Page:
The disappearance of its distributor Nikko in the UK meant Meccano had to quickly rethink its strategy here and led to it setting up its current operation in the UK, which is headed up by former Mega Brands chief Sue Barratt.
Barratt has since built the firm up from nothing, having set up the new-look Meccano UK in October of 2007. Last year was its first full year of trading.
Nikko was the firm’s distributor for five years in the UK. Its decline gave Meccano’s French head office the opportunity to take greater control of its own destiny in the UK and intensify the focus on its brand.
“The brand awareness is massive, much bigger than the actual company. My job is to change that around,” says Barratt.
“We’re happy in terms of the growth of the business, the distribution we’ve achieved and our relationship with the retailers.
“The downside for us is the exchange rate and the current economic climate. We manufacture in Calais and the business is run in Euros. 40 per cent is made in France and the rest in China. But the economic climate is not impacting us too greatly.”
There’s no question that Meccano is a tough sell in an age with numerous other entertaining distractions to occupy the dwindling attention spans of children.
But, it does have that crucial element of aspirational parental choice. Parents want their children to play with Meccano and, whilst there is still a mad-keen adult collector base, the introduction of fresh fans is crucial to the continued success of the Meccano brand.
“People are more careful about what they spend money on now; spending it on stuff with longevity rather than a five-minute wonder.
“We’ve always got a new generation coming through, which is why the four-plus range is so important to us.”
Retailers too, recognise the authenticity of the name as a toy brand. It’s as if every toy shop should stock Meccano, just as they should Lego. And Barratt says retail take-up of the range has been good so far.
“All the retailers are really supportive and really happy to help us and support us in terms of information and selections.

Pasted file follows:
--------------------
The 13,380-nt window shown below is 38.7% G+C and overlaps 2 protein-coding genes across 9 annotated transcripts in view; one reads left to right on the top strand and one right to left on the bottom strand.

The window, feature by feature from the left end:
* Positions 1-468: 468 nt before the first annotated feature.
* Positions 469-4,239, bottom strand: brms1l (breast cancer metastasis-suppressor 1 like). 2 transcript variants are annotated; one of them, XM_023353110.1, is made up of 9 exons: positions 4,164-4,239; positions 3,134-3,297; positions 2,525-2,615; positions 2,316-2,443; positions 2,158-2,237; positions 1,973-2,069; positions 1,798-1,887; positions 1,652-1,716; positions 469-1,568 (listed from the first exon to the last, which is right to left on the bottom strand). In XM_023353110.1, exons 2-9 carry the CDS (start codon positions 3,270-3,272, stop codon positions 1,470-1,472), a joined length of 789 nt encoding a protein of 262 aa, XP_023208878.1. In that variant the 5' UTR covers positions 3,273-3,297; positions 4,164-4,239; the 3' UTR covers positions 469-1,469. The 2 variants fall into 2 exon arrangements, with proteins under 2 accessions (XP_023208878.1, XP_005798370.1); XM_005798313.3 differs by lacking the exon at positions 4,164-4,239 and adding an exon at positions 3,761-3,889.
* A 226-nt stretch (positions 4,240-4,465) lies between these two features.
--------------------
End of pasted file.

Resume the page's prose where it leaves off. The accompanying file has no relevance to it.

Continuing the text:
“We retail at the slightly more John Lewis end of the market rather than the Woolies end. But there are very, very few retailers that we’re not supplying and there isn’t really a category of retailer that we’re not selling into.”
The key for Meccano, as for many long-established heritage brands, is to maintain sales of the core lines while bringing the brand into other areas. A good example is its recent success with the Spykee robotic range, which did well on the high street and online with an older gadget-loving audience.
“We need to look outside the box to grow the business,” says Barratt.
“We will do more on price points, more on girls and more on play patterns to broaden the range. We’ve got to have a range that means the consumer comes back and buys more. But we need to make sure it’s incremental business and not cannibalise the range.”
As a brand, Meccano still has a great deal of recognition among parents and children. And although construction is a tricky sell in these thrill-a-minute times, the firm managed to double its UK market share last year and is now among the top 50 UK toy firms.
It is still a small operation, taking small steps, but there is much more to come from Meccano. Like some of its more complex sets though, it just takes a while to build.
New lines will feature in two of Meccano’s most popular collections this year. The Design and Tuning ranges come in vivid colours, flexible metal and each set creates realistic models with a contemporary design incorporating the latest technology.
New for July is the Design RC Concept Car, which contains parts to build three different metallic blue racing cars. It will be the first radio controlled car in the range and is set to retail at £39.99.
Just out are the new Design Starter kits. There are six sets and each builds one model: beach buggy, tractor, digger, plane, motorbike or helicopter. They retail at £5.99.
Meccano’s Tuning RC Carbon Style Car will be one of the latest additions the popular Tuning range. Available from July, there are three different remote controlled vehicles to build. Kids can even choose their favourite music style – rock or hip hop – to play and will enjoy the sounds effects of screeching tyres and a roaring engine. It also includes neon lighting under the frame of the car and flashing headlights as well as flaming stickers, back fin, chromed looking parts and chrome rims, retailing at around £44.99.
Out this month, The Tuning RC Red Hot Racer has two different RC models to build – a racing car and a roadster. A range of tuning accessories are included such as stickers, back fin and chrome rims, retailing at £29.99.
The Tuning RC Sound System set allows kids to connect their MP3 player, turn on the lights and take control of the car. There are three RC vehicles to build and quality speakers to hear their MP3 choice or rock or hip hop music. It retails at around £59.99.